Desserts Pfeffernusse German Christmas cookies

Published on December 2nd, 2015 | by Gareth


Pfeffernüsse – German Christmas cookies

It’s that time of year again, that time when you think “oh shit where has my year gone” and “Does Uncle Tom like Blue Stratos aftershave?” Yes, it’s almost Christmas.

I love Christmas, but at the risk of upsetting my antipodean pals, I find Christmas down under to be a bit flat. Despite assimilating on many fronts, (except sport, I haven’t even bothered in this department – I’m still English at heart), I struggle with Christmas here. Everything I know and love about Christmas, just doesn’t work in Australia. Take Christmas lights, all the high streets back home are festooned in lights, which when it’s dark (usually by 4.30pm), make the place feel magical. If the Aussies do manage to tear themselves away from the beach and put lights up in the high street, the sun is still shining and it’s 28 degrees.

It’s not cold, so huge roast dinners don’t have the same appeal, (but prawns followed by ice cream do). The absence of snow, log fires, hot roast chestnuts or holly just feels strange.

I realise I sound like a whinging pom; most Aussies are probably thinking “why don’t you go bugger off back to England if you don’t like it”. Perhaps I’m just blinkered by childhood nostalgia and excitement of what I can only describe as, the best Christmas’s ever. After all, I have friends in the UK who’d gladly swap their Christmas for mine.

Funny thing is, the Aussies are still in many ways as wedded to a Northern Hemisphere Christmas as I am. A quick look at the store decorations, wrapping paper and Christmas card designs confirms this.

This year, to adjust to my environment (just a teensy bit) I’m ditching the heavy Christmas pud, mince pies and panneforte. Enter pfeffernüsse, a spicy cookie served at Christmas in Germany.

These bite sized gingerbread biscuits are light and comparatively airy, but still deliver buckets of spice flavours traditionally associated with Christmas. The best part is you don’t need to be a master baker to make them.

Prep time: 40 mins (including 30 mins to chill the mixture)
Cooking time: 12-15 mins
Equipment: tablespoon, mixing bowl, ovenproof tray, electric mixer

Ingredients – makes 15 – 20

• 2 cups of sifted flour (you could substitute one of these cups for almond or hazelnut meal)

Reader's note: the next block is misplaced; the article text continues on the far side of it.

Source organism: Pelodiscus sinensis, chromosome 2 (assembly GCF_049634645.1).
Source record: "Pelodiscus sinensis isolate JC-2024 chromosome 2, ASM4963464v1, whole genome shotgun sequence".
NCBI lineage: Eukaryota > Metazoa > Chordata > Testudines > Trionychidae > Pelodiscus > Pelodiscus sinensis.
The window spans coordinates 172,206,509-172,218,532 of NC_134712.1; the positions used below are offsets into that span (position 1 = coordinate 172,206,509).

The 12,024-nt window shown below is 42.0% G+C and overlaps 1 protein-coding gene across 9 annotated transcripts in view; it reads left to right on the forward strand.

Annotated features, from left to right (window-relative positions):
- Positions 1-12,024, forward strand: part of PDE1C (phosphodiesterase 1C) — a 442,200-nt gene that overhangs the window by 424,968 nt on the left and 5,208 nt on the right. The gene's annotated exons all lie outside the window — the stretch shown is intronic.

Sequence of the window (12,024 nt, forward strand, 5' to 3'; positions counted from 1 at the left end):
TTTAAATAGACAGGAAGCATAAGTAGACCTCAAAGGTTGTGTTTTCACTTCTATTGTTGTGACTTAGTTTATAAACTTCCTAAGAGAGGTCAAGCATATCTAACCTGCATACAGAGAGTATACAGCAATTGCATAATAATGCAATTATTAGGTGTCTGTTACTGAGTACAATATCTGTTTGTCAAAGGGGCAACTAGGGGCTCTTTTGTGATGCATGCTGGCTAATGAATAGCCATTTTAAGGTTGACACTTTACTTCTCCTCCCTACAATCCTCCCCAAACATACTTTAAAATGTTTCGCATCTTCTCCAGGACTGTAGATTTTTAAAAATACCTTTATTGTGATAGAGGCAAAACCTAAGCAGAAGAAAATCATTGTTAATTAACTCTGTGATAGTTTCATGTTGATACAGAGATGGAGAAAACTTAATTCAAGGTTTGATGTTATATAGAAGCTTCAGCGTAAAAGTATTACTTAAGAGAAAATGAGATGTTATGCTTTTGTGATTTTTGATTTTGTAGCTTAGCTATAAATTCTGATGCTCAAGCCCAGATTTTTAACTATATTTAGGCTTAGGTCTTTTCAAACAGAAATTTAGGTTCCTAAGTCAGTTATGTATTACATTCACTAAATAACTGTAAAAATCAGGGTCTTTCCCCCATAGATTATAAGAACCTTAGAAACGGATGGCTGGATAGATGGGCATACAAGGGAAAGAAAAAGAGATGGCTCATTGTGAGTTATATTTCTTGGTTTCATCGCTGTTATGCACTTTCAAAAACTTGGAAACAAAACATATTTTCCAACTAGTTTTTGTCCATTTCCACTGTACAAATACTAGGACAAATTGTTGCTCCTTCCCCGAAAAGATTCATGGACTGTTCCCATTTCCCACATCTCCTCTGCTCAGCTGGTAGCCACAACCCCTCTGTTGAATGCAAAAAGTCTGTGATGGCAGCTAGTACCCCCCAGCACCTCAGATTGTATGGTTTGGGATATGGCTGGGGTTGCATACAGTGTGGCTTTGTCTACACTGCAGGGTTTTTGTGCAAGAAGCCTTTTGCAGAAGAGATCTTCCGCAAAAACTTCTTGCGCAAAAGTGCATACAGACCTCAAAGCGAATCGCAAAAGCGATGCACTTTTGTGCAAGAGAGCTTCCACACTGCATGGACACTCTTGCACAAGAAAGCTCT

• ½ cup soft brown sugar
• ½ cup of molasses or black treacle
• 2 tbsp. butter
• 2 eggs
• 2 tsp. lemon zest
• ½ tsp. cinnamon
• ¼- ½ tsp. ground white pepper
• ½ tsp. ground ginger
• ¼ tsp. baking soda
• Good pinch of ground cardamom
• Icing sugar


• Line a large baking tray with baking paper.
• Beat the butter and sugar together until light and fluffy (electric whisk/mixer time).
• Mix in the molasses, then the egg until you have a smooth batter.
• Fold in half the flour, baking soda and the spices; fold in remaining flour until thoroughly mixed.
• Cover the bowl with plastic wrap and chill the mix in the fridge for 20 minutes.
• Remove mix from fridge and portion into small balls. A level tablespoonful or slightly less of mixture will give you the right size.
• Arrange the balls of dough on the tray and refrigerate for a further 10 minutes.
• Preheat the oven to 180 degrees.
• Bake for 12-15 minutes.
• Remove from oven once they have puffed up and are just starting to crack (stick a skewer in one of the pfeffernüsse, if I comes out clean, they’re ready).
• Pop on a cooling rack to cool.
• You can eat them as they are, but they taste and look better with a coating of icing sugar (confectioners sugar for the US).
• Alternatively you can coat with a hard icing – 200g icing sugar and just under ¼ cup of kirsch (or rum).

p.s. I’ll still be cooking a turkey for lunch 😉


pfeffernusse on a plate

This post is part of the monthly link Our Growing Edge. This month is hosted by Lauren at Sweet and Southern Lifestyle.


About the Author

Englishman in Sydney loves a whisky, pies and all things savoury. Digital Marketer by day, cook the rest of the time. Amateur writer, photographer & aspiring anthropologists.

3 Responses to Pfeffernüsse – German Christmas cookies

  1. Margaret says:

    I am definitely going to make these

  2. Annika says:

    Great recipe! I can only image how a palm tree doesn’t make up for a good old fashion christmas tree. If you want to try another traditonal German Christmas Cookie recipe feel free to chek out my Mailänder a.k.a Butter Cookies recipe.

  3. Haha I think you’ll always pine for the Christmas you grew up with in your childhood. Although I loved the novelty of a white Christmas in London, at the same time, Christmas just didn’t feel right without prawns, oysters, the sound of cicadas, backyard cricket and feeling sticky from the heat! lol

    Happy New Year, Gareth, and wishing you a year ahead filled with more delicious adventures!

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